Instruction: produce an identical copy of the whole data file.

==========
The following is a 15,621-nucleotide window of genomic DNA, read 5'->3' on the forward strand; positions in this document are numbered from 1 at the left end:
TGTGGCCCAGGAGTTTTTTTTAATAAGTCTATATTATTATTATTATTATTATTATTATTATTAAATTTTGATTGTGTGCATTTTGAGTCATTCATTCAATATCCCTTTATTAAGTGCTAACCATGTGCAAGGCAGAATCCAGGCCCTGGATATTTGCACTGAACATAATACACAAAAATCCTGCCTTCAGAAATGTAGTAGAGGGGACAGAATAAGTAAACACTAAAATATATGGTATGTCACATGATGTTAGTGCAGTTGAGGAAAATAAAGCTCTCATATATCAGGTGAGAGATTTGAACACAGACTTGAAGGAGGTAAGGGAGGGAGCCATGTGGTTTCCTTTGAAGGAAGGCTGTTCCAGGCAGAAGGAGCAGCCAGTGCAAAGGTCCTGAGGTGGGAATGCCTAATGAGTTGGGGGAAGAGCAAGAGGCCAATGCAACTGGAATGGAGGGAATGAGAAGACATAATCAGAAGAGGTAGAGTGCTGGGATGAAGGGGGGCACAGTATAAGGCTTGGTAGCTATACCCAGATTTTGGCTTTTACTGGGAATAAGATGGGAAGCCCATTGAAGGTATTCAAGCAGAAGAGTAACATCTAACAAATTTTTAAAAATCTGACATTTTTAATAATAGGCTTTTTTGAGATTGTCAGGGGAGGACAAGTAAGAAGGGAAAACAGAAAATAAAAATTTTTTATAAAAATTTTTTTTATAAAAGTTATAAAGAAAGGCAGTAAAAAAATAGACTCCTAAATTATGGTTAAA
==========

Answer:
The following is a 15,621-nucleotide window of genomic DNA, read 5'->3' on the forward strand; positions in this document are numbered from 1 at the left end:
TGTGGCCCAGGAGTTTTTTTTAATAAGTCTATATTATTATTATTATTATTATTATTATTATTAAATTTTGATTGTGTGCATTTTGAGTCATTCATTCAATATCCCTTTATTAAGTGCTAACCATGTGCAAGGCAGAATCCAGGCCCTGGATATTTGCACTGAACATAATACACAAAAATCCTGCCTTCAGAAATGTAGTAGAGGGGACAGAATAAGTAAACACTAAAATATATGGTATGTCACATGATGTTAGTGCAGTTGAGGAAAATAAAGCTCTCATATATCAGGTGAGAGATTTGAACACAGACTTGAAGGAGGTAAGGGAGGGAGCCATGTGGTTTCCTTTGAAGGAAGGCTGTTCCAGGCAGAAGGAGCAGCCAGTGCAAAGGTCCTGAGGTGGGAATGCCTAATGAGTTGGGGGAAGAGCAAGAGGCCAATGCAACTGGAATGGAGGGAATGAGAAGACATAATCAGAAGAGGTAGAGTGCTGGGATGAAGGGGGGCACAGTATAAGGCTTGGTAGCTATACCCAGATTTTGGCTTTTACTGGGAATAAGATGGGAAGCCCATTGAAGGTATTCAAGCAGAAGAGTAACATCTAACAAATTTTTAAAAATCTGACATTTTTAATAATAGGCTTTTTTGAGATTGTCAGGGGAGGACAAGTAAGAAGGGAAAACAGAAAATAAAAATTTTTTATAAAAATTTTTTTTATAAAAGTTATAAAGAAAGGCAGTAAAAAAATAGACTCCTAAATTATGGTTAAA